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The Power of Aligning Your Thoughts and Actions

by Out and About STYLE Mag

The Power of Aligning Your Thoughts and Action:

You’ve probably met a person who is a walking irony—someone who does not practise what he or she preaches, as the cliché goes. While the habit of not aligning our thoughts and actions may seem like a natural human aspect that cannot be helped, this attitude hinders in the way of our personal growth, and ultimately, success itself.

Say, you want to be promoted this year. Are you working towards this goal through concrete, attainable milestones? If you stick with your old habits and shun the commitment on showing up promptly on meetings, upholding company rules or attending important seminars, what is going to change?

Almost every one of us has been there and done that, oftentimes reneging on our own words—even preaching what our children should or should not do when we ourselves are doing the opposite. When gearing up for success, discipline and resilience are your most formidable assets. Setting a goal only lights the fire of the dream. What you want to sustain is the fuel that lights the fire on your way to success.

Many people rely on the principles of the so-called ‘law of attraction’—the belief that positive thoughts ‘attract’ positive experiences, and vice versa. While many find this idea, an inspiring way to lead meaningful lives, the substance of thoughts alone—without the force of action—cannot bring about a tangible consequence. Successful people did not rely on their thoughts alone to achieve what they want: they worked hard to get to the pinnacle of their dreams.

The True Measure of Success

Success is a relative experience: it’s not the same highway that everyone takes. Going where you want to be may require you to build the road for yourself when there is none. It is the same thing with finding where you belong: success, in essence, is being where you are at your most contented disposition.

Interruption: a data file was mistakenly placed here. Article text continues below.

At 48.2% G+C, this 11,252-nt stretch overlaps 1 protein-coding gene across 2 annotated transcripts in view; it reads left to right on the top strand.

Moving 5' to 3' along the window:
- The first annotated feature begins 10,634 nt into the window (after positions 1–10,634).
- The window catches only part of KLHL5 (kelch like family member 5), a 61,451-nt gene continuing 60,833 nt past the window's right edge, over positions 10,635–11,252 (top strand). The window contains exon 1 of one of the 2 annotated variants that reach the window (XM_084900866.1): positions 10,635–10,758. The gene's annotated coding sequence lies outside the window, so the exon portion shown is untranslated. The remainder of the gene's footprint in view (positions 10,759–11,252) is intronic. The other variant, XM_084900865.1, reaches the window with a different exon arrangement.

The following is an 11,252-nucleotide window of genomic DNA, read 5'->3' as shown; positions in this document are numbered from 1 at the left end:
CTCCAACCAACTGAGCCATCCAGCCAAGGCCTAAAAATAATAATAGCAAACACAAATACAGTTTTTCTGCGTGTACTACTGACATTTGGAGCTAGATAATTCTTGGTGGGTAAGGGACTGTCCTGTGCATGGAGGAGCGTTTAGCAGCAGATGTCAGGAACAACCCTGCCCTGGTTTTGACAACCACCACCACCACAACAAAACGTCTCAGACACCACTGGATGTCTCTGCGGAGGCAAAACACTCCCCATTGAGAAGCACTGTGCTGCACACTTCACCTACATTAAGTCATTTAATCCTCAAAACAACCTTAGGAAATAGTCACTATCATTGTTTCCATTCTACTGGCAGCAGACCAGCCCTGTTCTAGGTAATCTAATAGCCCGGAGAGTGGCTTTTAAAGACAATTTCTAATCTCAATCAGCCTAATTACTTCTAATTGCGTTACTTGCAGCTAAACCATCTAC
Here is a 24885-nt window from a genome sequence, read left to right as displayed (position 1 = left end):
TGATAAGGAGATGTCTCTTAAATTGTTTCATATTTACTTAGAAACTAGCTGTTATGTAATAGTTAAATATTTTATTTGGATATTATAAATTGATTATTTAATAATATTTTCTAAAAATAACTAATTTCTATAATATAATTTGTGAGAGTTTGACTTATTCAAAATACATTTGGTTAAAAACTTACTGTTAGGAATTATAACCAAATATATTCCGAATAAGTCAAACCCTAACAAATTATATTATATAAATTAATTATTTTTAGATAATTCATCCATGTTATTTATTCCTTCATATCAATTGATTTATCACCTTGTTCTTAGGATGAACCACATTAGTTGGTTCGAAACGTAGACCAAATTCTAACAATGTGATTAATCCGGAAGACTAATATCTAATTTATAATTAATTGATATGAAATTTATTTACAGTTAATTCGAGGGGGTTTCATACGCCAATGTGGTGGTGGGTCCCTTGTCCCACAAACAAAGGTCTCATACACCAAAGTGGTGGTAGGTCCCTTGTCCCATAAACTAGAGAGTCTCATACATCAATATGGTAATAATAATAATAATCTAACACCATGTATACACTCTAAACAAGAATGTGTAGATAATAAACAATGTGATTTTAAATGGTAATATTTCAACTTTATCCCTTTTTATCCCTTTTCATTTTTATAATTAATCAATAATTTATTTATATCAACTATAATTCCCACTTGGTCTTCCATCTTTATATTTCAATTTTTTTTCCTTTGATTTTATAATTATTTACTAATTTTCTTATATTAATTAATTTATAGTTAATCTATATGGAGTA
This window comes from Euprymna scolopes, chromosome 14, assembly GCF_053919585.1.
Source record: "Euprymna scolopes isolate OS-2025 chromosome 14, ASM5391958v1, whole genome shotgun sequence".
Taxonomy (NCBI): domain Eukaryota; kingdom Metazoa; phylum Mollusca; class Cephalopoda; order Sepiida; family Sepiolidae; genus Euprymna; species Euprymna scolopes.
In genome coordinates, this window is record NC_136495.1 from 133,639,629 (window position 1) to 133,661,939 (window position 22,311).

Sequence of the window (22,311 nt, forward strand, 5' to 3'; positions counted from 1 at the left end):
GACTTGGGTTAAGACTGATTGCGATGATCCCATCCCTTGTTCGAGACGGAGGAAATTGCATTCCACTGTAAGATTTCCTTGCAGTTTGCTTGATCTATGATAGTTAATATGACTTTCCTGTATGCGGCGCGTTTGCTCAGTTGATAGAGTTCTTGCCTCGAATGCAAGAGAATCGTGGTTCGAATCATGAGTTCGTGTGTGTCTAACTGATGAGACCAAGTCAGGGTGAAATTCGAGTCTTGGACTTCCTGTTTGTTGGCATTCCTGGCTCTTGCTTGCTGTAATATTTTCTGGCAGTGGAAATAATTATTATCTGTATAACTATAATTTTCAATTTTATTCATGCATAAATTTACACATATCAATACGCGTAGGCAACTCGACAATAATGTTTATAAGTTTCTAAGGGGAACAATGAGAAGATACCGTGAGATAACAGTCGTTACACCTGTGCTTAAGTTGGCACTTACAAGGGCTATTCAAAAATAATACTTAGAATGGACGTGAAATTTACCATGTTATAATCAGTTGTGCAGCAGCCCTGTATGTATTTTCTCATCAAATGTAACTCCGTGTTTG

Success is more about the fulfilment that only you can define for yourself, and less about financial and worldly gains. For some, success is about wealth-building and professional advancement. The rest of us, on the other hand, dream about touching or changing other people’s lives for the better.

Take the story of Steve Jobs. Jobs is described by many as a visionary, perhaps one of the greatest innovators the modern world has seen. He was relentless in his goals, even when others were convinced that the feats he had in mind were impossible. Breaking boundaries and exceeding expectations, Jobs introduced the touch technology, and the rest is history. His success wasn’t achieved overnight—years of hard work and sleepless nights made his story an astounding reality. Steve Jobs, like other successful figures and visionaries, aligned their thoughts with their actions.

Realistic thoughts first

For many of us, we think that almost every thought that crosses our minds are realistic. However, what we experience now independent of other factors that we cannot possibly control is a result of our own thought processes. The judgments and rationalisations we make directly affect the ‘now’ and the future. Most situations that we experience are the direct consequences of decisions we’ve made: quitting a job because of poor work performance, being indebted as a result of spontaneous shopping sprees, and so on—almost everyone has their own relatable stories to share.

The quality of our decisions is highly dependent on our own perception of the world—which boils down to having thought processes that are anchored in reality. How then do we align the distorted thoughts in our minds for us to grow as wiser individuals?

1. Challenge your beliefs and assumptions.

Take the time to reflect on your deep-seated beliefs, principles and assumptions about life. For example, what is the ideal work for you? Do you like the concept of working from 9 to 5, doing the minimum requirements and performing just to keep the job? If this is your idea of the ‘perfect’ work, then maybe you have to stop wondering why you’re not getting a career advancement. Assuming that ‘doing the minimum is enough’ will not get you to a position that will require you to do more than what is expected. In this example, we see that the assumption about work itself hinders one from being promoted. Use this flow of reasoning to assess all the other assumptions you have and identify any misguided or distorted notions about life in general.

2. Develop an awareness of spontaneous thoughts.